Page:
As a new study from the University of Arizona about sex trafficking during the Super Bowl highlights, advances in data analysis are underpinning some powerful new ways of tackling very tough problems. Among all the stones hurled at the tech sector lately, this is an area in which it can take pride.
The Chrysler Group LLC aired a very photographic commercial during the 2013 Super Bowl. This was their second during the Super Bowl, called “Farmer,” and it was for the Auburn Hills-based automaker’s Ram truck brand.
Facebook took a look at football fandom across the country as the Super Bowl gets closer.
The National Football League is one of the most popular sports in America with some incredibly devoted fans. At Facebook we have about 35 million account holders in the United States who have Liked a page for one of the 32 teams in the league, representing one of the most comprehensive samples of sports fanship ever collected. Put another way, more than 1 in 10 Americans have declared their support for an NFL team on Facebook.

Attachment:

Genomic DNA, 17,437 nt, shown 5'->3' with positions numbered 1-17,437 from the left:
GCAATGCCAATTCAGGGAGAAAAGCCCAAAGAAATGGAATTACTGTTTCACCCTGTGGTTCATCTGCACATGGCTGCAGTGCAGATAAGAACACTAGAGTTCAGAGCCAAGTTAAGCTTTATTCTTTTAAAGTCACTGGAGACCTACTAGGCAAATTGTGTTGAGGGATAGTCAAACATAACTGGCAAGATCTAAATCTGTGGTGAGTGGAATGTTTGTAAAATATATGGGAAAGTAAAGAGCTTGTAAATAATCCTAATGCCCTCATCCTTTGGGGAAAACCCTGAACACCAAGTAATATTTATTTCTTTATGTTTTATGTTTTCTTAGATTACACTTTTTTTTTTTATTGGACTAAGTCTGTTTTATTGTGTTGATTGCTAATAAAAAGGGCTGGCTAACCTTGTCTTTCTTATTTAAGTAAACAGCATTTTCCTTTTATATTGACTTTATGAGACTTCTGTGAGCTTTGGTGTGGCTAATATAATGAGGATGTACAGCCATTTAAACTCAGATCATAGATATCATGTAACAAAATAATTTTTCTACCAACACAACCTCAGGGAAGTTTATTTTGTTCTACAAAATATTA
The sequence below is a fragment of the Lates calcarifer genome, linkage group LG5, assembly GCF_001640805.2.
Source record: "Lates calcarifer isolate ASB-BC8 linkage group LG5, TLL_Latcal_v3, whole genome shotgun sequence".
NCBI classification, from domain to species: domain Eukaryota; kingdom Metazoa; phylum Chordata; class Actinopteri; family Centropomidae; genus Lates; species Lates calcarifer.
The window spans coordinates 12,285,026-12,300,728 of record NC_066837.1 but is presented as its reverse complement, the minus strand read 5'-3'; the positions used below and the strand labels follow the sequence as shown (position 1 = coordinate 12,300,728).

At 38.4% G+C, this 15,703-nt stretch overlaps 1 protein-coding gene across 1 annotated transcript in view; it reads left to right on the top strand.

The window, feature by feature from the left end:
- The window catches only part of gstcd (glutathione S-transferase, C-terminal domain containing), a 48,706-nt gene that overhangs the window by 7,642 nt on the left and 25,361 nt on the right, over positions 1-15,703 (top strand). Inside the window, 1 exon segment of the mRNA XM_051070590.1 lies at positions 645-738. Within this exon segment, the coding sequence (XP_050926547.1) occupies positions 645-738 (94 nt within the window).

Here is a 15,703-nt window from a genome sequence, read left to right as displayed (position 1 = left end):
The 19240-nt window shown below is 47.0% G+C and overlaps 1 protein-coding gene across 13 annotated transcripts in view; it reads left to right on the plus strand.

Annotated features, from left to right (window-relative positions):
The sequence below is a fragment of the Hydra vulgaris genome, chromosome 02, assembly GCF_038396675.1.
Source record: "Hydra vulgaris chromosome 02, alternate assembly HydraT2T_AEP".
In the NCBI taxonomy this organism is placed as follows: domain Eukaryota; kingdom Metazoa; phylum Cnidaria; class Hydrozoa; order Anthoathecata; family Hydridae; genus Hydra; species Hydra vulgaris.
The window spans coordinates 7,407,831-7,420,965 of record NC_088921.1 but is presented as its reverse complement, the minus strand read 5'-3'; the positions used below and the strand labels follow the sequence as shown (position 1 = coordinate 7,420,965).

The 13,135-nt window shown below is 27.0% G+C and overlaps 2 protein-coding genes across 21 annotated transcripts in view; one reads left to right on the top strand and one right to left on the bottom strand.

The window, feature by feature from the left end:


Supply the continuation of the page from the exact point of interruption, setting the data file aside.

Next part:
There is a growing feeling that marketers’ use of social media is ruining the surprise of Super Bowl ads. Last Super Bowl, just one memorable ad bucked this trend last Super Bowl–Chrysler’s offering with Clint Eastwood–while other firms such as Honda made similar versions available on YouTube and Facebook. General manager-brand marketing for Audi, Loren Angelo, reckons that, with just 24-48 hours’ worth of Internet chatter about the Super Bowl, the reveal is worth everything, allowing an advertiser to have “a much longer conversation with consumers.”